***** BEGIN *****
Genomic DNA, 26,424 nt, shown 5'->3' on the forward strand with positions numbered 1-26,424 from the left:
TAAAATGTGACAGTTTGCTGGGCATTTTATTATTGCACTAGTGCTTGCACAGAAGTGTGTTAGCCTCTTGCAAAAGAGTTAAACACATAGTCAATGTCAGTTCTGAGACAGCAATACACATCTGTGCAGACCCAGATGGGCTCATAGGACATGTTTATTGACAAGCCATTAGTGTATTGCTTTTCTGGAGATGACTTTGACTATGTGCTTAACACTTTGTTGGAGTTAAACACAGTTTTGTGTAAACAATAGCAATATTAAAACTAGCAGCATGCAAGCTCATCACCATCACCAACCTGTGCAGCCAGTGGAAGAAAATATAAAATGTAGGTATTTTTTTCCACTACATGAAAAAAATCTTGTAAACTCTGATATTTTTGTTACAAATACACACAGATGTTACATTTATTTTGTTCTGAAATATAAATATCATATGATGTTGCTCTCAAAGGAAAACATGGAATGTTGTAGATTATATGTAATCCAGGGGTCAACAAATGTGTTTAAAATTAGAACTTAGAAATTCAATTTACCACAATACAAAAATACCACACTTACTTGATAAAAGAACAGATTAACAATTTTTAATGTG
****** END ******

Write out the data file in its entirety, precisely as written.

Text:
Genomic DNA, 26,424 nt, shown 5'->3' on the forward strand with positions numbered 1-26,424 from the left:
TAAAATGTGACAGTTTGCTGGGCATTTTATTATTGCACTAGTGCTTGCACAGAAGTGTGTTAGCCTCTTGCAAAAGAGTTAAACACATAGTCAATGTCAGTTCTGAGACAGCAATACACATCTGTGCAGACCCAGATGGGCTCATAGGACATGTTTATTGACAAGCCATTAGTGTATTGCTTTTCTGGAGATGACTTTGACTATGTGCTTAACACTTTGTTGGAGTTAAACACAGTTTTGTGTAAACAATAGCAATATTAAAACTAGCAGCATGCAAGCTCATCACCATCACCAACCTGTGCAGCCAGTGGAAGAAAATATAAAATGTAGGTATTTTTTTCCACTACATGAAAAAAATCTTGTAAACTCTGATATTTTTGTTACAAATACACACAGATGTTACATTTATTTTGTTCTGAAATATAAATATCATATGATGTTGCTCTCAAAGGAAAACATGGAATGTTGTAGATTATATGTAATCCAGGGGTCAACAAATGTGTTTAAAATTAGAACTTAGAAATTCAATTTACCACAATACAAAAATACCACACTTACTTGATAAAAGAACAGATTAACAATTTTTAATGTG